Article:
Sites and Organisms

All experiments were conducted during the summers of 2004–2006 at the Shoals Marine Laboratory on Appledore Island, Isles of Shoals, Maine, USA $$(42^\circ 59’{\text{N}},\, 70^\circ 37’{\text{W}})$$. The Isles of Shoals experience semi-diurnal tides of $$\sim 4{\text{ m}}$$ amplitude. The shoreline of Appledore Island is composed of stretches of bedrock ledge interspersed with cobble coves. Field collections and experiments took place in rocky intertidal and subtidal habitat on the western, protected side of the island.

Distribution and Demography of Crab Populations

We made a census of Cancer borealis, C. irroratus, and Carcinus at six sites in two habitats: three cobble coves, and three rocky ledges. At each site, we sampled five vertical zones: three intertidal zones characterized by their dominant algal species (Ascophyllum nodosum (L.) Le Jolis, 1863 at $$\sim 1.3{\text{ m}}$$ MLLW; upper Chondrus crispusStackhouse, 1801 at $$\sim 0.5{\text{ m MLLW}}$$; and lower C. crispus at $$\sim 0{\text{ m MLLW}}$$) and two subtidal zones ($$-1{\text{ m MLLW}}$$ and $$-2{\text{ m MLLW}}$$). In each zone, a census of the crabs was taken by SCUBA divers at high tide in five random $$1{\text{ m}}^2$$ quadrats between June 28 and July 31, 2006; special care was taken to inspect crevices, turn over rocks, and carefully comb through algae. Crabs were counted, sexed, and measured (carapace width, $${\text{CW: }}\pm 0.5{\text{ mm}}$$). Abundances of all three species were low within the $$1{\text{ m}}^2$$ quadrats and, therefore, were summed within each zone for analysis.

To test whether the relative frequency of the species were similar across zone (intertidal versus subtidal) and habitat (cove versus ledge), we analyzed a three-way contingency table $$({\rm{3\, species\, \times \,2\, zones\,\times 2\, habitat\, types}})$$ using a hierarchical log-linear analysis (Gotelli and Ellison, 2004) in Statistica 6.0 (StatSoft, 2002). We also examined the distribution of each species separately. For Carcinus and Cancer borealis, crab densities (per $$5{\text{ m}}^{-2}$$) were analyzed as a split-plot ANOVA with habitat (2 levels) as the whole-plot factor and zone (5 levels) as the within-plot factor (Gotelli and Ellison, 2004): $${\text{Density }}\sim {\text{Habitat}}_i + {\text{Site}}_{j(i)}\, +\, {\text{Zone}}_k\, +\, ({\text{Habitat}} \,\times\, {\text{Zone}})_{ik} + \,({\text{Site}} \,\times \,{\text{Zone}})_{kj(i)}$$. Densities were ln($$x + 1$$)-transformed to meet the assumptions of ANOVA. Densities of Cancer irroratus were too low for ANOVA; therefore, we used a binomial test to determine whether the number of C. irroratus found in coves versus ledges differed from the expected proportion of 0.5, and whether the number of C. irroratus found in the intertidal versus subtidal zones differed from the expected proportion of 0.6 (3 of the 5 zones sampled). To test for an interaction between habitat and zone for C. irroratus, we analyzed a $$2 \times 2$$ contingency table with Yates-corrected $$\chi^2$$ (Sokal and Rohlf, 1995).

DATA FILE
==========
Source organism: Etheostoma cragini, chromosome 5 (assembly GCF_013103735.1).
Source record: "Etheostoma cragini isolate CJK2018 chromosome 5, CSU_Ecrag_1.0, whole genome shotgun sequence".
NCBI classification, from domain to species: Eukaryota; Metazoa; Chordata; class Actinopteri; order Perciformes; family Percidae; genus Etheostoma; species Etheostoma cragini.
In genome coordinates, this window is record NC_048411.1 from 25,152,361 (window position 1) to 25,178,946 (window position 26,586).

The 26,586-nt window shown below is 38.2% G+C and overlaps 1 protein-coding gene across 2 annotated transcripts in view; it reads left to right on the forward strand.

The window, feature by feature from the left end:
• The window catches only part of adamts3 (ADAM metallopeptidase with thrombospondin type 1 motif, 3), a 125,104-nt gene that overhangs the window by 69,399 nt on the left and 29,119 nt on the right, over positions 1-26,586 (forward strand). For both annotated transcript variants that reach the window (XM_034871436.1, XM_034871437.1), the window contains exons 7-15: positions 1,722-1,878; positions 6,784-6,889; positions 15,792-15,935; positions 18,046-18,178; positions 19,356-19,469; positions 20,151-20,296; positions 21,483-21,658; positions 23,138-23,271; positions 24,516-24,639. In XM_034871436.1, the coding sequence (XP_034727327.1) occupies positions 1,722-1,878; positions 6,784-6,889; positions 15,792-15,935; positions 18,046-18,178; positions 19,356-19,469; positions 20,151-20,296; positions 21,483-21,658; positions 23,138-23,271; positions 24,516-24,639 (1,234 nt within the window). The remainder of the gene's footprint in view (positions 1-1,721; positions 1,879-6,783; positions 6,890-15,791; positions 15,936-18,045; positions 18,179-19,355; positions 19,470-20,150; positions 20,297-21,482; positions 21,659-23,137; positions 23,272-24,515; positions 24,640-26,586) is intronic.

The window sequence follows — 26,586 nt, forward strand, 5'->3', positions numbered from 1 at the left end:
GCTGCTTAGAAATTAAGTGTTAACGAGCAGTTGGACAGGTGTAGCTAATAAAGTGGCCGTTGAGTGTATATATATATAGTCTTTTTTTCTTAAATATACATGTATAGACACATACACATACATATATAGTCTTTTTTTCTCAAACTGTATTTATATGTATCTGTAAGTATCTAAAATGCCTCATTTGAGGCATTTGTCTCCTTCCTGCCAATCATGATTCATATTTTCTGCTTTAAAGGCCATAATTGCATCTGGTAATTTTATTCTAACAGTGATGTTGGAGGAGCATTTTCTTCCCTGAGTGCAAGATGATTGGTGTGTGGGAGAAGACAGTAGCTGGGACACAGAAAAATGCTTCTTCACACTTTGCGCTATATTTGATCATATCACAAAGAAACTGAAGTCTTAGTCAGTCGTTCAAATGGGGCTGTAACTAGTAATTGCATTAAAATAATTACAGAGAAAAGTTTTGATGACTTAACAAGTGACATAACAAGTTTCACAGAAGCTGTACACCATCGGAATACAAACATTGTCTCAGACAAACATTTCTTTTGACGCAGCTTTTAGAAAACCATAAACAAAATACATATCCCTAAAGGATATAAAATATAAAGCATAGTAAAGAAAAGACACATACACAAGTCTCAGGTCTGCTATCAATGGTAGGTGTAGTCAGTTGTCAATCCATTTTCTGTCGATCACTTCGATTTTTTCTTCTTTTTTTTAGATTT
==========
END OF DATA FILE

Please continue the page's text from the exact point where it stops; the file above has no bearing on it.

The size and sex distribution of each crab species was also analyzed. For Carcinus and Cancer borealis, we used a split-plot ANOVA to test whether size varied by habitat type (whole-plot factor) or vertical zone (within-plot factor). Cancer borealis was relatively rare in the intertidal zones, so we restricted the size comparison to the $$-1{\text{ m}}$$ and $$-2{\text{ m}}$$ vertical zones. Carcinus had small sample sizes in some $${\text{habitat }}\times{\text{ zone}}$$ combinations, so we combined vertical zones into intertidal and subtidal. Too few C. irroratus were available for a meaningful analysis of size distribution. For each species, we tested for equal sex ratio using a binomial test (Sokal and Rohlf, 1995) and tested for a relationship between size and sex using logistic regression (Hosmer and Lemeshow, 2004).

Survivorship

To test for differences in survivorship between species along a depth gradient, 15-20 individuals of C. borealis$$(63{\text{-}}104{\text{ mm CW}})$$, C. irroratus$$(53-102{\text{ mm CW}})$$, and Carcinus$$(27{\text{-}}61{\text{ mm CW}})$$ were tethered at depths $$0{\text{ m, }}-2{\text{ m}}$$, and $$-7{\text{ m MLLW}}$$ from 20 July 2005 to 27 July 2005. A stainless-steel wire tether ($$50{\text{ cm long}},\, {\text{0.5 mm diameter}}$$) was attached to the crab’s carapace using epoxy (Z-spar Splashzone Compound A-788). Crabs were randomly assigned to depths and then either tethered to a brick ($$0\,{\rm{m}}$$) or a weighted trotline $$(-2{\text{ m}}$$ and $$-7{\text{ m}})$$, with individuals spaced at least $$1{\text{ m}}$$ apart. Survivorship was recorded each day at both dawn and dusk. For overall patterns of survivorship, we estimated Kaplan-Meier survivorship for each species by depth. To test for effects of depth, species, and $${\text{depth }}\times{\text{ species}}$$ on survivorship, we used a Cox proportional hazards survivorship model with planned contrasts of species within depths and depths within species (Hosmer and Lemeshow, 1999).

Stomach Contents